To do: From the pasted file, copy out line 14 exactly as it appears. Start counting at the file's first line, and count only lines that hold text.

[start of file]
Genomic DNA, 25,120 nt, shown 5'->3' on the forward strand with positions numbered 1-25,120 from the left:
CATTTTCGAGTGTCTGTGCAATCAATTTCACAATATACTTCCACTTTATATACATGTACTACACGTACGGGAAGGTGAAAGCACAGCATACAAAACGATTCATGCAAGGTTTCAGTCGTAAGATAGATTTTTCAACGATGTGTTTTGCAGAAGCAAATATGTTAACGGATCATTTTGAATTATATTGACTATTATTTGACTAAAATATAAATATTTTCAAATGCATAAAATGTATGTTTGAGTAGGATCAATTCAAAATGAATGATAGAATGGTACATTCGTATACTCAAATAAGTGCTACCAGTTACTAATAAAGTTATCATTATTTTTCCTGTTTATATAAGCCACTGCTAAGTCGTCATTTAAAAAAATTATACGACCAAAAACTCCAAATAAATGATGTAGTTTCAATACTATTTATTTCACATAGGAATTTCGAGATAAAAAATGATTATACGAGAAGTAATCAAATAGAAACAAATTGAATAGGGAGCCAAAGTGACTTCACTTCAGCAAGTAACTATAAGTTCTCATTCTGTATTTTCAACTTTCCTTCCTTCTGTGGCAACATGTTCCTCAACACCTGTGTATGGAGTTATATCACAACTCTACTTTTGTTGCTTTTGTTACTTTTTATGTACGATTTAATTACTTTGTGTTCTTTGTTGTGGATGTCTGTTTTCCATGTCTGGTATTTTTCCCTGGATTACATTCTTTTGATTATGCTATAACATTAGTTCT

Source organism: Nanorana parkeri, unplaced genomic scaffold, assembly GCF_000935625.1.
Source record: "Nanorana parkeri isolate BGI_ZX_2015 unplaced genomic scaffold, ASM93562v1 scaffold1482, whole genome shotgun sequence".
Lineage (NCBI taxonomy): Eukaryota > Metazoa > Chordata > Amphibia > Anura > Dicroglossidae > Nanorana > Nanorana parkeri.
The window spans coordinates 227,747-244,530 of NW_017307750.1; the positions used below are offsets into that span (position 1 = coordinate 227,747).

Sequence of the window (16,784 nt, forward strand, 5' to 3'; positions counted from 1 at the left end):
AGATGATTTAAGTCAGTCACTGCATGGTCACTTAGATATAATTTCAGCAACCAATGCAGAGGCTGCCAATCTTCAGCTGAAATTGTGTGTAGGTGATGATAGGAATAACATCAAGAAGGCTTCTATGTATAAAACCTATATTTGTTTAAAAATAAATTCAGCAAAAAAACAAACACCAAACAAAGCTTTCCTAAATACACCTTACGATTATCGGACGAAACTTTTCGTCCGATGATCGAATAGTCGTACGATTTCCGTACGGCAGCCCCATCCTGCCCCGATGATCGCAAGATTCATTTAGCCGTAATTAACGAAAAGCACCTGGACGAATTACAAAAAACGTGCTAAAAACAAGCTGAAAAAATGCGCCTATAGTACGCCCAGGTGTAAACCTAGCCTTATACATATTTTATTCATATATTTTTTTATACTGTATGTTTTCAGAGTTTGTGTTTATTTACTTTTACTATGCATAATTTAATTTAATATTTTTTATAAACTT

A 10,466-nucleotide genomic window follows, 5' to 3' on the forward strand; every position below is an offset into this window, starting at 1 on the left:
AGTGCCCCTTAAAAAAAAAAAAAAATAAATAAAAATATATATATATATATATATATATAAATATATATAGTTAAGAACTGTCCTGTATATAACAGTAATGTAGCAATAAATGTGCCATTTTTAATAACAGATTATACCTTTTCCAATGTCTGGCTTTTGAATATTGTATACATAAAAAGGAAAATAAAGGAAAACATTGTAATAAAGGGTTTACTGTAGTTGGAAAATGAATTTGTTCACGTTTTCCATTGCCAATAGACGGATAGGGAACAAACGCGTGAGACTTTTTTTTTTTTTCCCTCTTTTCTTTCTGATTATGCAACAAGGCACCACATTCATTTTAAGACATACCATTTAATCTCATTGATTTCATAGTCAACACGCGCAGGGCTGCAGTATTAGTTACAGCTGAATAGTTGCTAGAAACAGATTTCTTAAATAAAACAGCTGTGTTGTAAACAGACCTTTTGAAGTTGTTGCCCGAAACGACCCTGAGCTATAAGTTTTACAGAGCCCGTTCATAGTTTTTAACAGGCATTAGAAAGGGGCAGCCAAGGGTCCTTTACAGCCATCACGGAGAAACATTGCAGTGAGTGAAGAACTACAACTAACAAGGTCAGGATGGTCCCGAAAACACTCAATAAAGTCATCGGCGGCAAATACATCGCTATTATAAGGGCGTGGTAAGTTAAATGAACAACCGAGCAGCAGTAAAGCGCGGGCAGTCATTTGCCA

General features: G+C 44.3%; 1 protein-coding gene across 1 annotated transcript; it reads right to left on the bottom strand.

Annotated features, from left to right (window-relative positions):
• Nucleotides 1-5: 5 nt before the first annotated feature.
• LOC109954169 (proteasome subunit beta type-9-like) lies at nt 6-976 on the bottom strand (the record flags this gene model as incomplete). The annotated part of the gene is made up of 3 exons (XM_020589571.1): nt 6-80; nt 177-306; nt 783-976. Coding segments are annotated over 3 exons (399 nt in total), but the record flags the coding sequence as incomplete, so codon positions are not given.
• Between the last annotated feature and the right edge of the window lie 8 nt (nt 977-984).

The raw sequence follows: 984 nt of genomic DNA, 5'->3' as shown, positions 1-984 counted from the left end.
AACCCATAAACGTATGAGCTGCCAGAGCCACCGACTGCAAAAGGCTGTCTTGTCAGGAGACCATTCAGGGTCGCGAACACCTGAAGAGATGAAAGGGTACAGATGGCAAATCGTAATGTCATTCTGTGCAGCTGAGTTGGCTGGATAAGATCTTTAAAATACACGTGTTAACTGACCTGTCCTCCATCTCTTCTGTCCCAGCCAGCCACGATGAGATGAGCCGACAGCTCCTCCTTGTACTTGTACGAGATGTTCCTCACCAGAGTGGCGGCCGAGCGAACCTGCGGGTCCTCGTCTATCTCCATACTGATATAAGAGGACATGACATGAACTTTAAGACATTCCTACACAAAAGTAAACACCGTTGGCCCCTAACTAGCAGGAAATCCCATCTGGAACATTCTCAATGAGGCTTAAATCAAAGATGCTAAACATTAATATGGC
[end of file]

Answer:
• LOC109954169 (proteasome subunit beta type-9-like) lies at nt 6-976 on the bottom strand (the record flags this gene model as incomplete). The annotated part of the gene is made up of 3 exons (XM_020589571.1): nt 6-80; nt 177-306; nt 783-976. Coding segments are annotated over 3 exons (399 nt in total), but the record flags the coding sequence as incomplete, so codon positions are not given.